You should’ve seen him, though. It was like no one had ever done what he’d done or been through a winter like he’d been through. He was all puffed up and pleased with himself, squawking, and flapping his arms and lifting his legs.
His mate looked on, but he barely noticed her, barely noticed her at all as he was into telling her how he’d kept the egg the whole winter – the whole winter! – and nothing had happened to it, nothing, because he was a good penguin and he’d kept it safe just as he was meant to.
It had been cold too, you’ve never known such cold, and the wind had cut through his feathers and down to his skin. But he’d been clever, yes, cleverer than some others because he’d moved around this great circle we’d all made and huddled into us to keep warm.
He’d tucked his beak and head into his body and when he felt a push, pushed back. He’d squeezed between and eventually in front of two fat penguins who didn’t need as much protection as him because he’s only small.
And throughout he’d kept the egg warm beneath him, kept it protected from other birds pushing him and scratching with their vicious toes, threatening to break his egg’s fragile shell.
He’d done all of this and all without her. He’d waited and survived and cared for the egg while she was off doing whatever she was doing, not protecting the egg anyway, and while he was speaking his mate was looking on as if she would quite like a squawk too, maybe a flap of her wing and shake of her leg, but every time she went to he stopped her with something else.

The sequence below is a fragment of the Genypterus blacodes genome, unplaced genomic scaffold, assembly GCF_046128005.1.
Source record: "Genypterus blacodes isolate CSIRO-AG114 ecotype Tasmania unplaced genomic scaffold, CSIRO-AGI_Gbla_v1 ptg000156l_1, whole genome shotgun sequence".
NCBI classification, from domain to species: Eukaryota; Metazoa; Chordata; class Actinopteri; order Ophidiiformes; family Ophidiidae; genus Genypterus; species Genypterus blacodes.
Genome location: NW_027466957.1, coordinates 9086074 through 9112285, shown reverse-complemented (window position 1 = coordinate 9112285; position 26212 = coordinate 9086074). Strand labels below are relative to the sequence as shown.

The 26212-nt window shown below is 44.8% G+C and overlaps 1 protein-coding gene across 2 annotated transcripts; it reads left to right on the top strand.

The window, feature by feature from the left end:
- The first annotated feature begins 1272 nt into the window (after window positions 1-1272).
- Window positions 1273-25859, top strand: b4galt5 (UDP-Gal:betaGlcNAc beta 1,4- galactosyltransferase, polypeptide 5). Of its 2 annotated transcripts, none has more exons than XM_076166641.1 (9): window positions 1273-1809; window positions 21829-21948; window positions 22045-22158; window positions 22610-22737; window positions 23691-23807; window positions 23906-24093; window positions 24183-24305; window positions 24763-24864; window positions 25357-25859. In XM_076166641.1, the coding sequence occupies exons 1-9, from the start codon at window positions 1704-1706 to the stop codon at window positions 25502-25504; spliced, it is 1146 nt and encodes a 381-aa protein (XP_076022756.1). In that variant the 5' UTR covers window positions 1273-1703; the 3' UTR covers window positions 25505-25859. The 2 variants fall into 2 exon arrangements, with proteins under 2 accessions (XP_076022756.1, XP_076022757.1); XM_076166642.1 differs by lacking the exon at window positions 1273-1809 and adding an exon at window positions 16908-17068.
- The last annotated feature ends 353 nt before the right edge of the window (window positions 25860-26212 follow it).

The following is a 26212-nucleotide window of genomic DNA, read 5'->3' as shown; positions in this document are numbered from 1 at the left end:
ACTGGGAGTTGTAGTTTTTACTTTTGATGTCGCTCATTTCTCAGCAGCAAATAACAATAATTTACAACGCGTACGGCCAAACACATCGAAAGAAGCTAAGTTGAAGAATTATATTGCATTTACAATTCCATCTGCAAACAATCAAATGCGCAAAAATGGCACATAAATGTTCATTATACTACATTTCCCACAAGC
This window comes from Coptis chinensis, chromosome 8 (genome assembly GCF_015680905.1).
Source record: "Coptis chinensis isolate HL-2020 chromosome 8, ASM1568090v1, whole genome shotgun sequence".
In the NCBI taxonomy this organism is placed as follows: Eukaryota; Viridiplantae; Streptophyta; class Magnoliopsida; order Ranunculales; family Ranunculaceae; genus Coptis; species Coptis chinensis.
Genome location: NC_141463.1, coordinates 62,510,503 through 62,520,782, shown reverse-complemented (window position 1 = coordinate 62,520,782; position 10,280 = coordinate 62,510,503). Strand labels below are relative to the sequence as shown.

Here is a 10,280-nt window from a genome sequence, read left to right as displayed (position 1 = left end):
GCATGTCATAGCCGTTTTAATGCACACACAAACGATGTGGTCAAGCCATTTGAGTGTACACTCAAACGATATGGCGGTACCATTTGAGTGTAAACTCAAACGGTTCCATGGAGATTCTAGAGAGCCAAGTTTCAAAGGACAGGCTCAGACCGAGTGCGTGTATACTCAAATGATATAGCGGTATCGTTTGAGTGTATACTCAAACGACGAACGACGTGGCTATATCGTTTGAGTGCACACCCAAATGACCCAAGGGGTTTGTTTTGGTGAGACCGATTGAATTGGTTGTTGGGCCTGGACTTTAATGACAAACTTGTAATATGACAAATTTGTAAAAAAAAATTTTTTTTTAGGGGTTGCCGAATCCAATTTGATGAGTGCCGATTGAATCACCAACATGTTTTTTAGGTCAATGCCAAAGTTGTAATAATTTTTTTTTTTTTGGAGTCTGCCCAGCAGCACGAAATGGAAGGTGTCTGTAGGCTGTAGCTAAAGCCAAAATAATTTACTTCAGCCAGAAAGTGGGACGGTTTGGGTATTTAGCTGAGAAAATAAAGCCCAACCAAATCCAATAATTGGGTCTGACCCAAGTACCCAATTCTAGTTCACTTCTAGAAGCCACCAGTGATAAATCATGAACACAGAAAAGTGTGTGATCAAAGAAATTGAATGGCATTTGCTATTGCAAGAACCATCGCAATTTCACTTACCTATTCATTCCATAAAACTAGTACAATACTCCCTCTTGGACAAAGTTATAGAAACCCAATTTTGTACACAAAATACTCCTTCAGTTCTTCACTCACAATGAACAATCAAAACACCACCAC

Like a description of the night, the cold, cold night, the darkness so penetrating it turned us all grey and seal-like, the light so weak he thought he was dying, the snow so heavy he could barely brush it off, the frost so sharp and so icy and his body so numb he couldn’t tell whether he had wings anymore or whether he was actually moving his head to see if she was coming – she never was.
He told her about that and then about how he’d sacrificed a little warmth to help a smaller one like him and how he’d nearly had his eye poked out by a larger one.
He told her about everything, every minute detail until he ran out of squawk and stopped flapping his arms and just looked at her, whereupon she lifted her head and, with a great hack, spat out a fish, kicked it towards him and waddled away.
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- The Penguins and Christianity (christianongtangco.com)
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- Penguin Family (midwestkids.wordpress.com)